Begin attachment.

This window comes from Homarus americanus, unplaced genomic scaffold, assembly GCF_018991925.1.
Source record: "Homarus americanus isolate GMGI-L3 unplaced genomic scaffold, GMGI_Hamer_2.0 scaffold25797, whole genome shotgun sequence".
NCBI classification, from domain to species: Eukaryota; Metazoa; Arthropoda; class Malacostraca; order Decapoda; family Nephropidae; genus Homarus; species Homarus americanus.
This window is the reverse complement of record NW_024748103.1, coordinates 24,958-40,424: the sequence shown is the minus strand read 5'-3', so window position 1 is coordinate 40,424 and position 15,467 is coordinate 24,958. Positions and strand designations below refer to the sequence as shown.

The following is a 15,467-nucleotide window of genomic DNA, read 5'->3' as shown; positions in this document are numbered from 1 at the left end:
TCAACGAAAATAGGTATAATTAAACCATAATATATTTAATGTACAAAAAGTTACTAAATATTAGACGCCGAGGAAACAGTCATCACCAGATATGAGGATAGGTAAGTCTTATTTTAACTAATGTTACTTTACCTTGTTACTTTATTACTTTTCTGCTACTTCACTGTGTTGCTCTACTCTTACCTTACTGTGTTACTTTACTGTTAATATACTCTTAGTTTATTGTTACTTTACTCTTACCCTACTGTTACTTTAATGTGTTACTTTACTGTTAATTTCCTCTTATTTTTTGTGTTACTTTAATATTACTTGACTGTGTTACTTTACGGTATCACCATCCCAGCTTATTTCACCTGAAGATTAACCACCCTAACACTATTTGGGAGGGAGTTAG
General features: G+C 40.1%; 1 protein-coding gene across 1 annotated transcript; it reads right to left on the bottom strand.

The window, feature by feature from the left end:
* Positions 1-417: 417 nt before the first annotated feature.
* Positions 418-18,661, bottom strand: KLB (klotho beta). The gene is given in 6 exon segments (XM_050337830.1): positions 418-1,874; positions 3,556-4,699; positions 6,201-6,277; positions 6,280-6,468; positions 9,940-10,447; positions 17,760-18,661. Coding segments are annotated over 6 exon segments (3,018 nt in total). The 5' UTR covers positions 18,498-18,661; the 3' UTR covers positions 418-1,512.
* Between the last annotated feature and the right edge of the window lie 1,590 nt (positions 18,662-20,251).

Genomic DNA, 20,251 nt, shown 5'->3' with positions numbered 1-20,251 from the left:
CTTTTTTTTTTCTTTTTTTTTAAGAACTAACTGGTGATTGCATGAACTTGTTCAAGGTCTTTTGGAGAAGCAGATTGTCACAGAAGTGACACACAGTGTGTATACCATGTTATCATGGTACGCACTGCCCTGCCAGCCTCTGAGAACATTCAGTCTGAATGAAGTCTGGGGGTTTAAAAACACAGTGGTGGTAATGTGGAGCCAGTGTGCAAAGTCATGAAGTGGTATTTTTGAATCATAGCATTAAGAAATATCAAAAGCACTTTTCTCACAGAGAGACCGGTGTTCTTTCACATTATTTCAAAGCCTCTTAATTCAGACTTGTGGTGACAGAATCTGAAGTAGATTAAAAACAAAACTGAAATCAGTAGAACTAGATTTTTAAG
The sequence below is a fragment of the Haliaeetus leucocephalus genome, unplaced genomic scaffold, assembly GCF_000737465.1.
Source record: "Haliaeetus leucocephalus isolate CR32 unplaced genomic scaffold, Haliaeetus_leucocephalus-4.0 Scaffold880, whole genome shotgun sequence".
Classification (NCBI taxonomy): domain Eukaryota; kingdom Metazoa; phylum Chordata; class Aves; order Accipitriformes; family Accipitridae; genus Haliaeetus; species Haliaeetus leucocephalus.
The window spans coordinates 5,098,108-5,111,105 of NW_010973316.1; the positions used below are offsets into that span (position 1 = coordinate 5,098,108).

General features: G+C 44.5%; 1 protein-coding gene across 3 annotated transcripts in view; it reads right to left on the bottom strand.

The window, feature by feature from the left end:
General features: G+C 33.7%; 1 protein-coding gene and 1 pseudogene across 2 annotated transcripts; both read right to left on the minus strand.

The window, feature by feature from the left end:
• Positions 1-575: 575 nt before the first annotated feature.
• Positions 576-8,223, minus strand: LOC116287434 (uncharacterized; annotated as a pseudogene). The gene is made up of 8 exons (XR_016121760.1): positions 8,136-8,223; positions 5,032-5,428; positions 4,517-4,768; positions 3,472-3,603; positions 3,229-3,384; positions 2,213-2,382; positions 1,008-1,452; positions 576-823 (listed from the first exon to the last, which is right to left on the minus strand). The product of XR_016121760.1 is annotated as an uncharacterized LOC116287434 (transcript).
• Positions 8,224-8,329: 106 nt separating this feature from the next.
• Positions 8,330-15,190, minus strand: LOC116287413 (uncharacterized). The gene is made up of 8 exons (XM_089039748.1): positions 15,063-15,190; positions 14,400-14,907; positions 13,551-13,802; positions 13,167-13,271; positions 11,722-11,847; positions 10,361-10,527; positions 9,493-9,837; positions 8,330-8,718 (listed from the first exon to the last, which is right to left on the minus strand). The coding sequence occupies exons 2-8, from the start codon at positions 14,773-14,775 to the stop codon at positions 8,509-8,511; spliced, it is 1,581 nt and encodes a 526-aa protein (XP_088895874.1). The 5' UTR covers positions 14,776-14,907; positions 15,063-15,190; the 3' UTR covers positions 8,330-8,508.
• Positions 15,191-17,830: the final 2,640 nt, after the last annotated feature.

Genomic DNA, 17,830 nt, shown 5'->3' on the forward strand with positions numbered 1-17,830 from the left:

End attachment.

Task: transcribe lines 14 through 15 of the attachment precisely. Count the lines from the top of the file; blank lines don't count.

The sequence below is a fragment of the Haliaeetus leucocephalus genome, unplaced genomic scaffold, assembly GCF_000737465.1.
Source record: "Haliaeetus leucocephalus isolate CR32 unplaced genomic scaffold, Haliaeetus_leucocephalus-4.0 Scaffold880, whole genome shotgun sequence".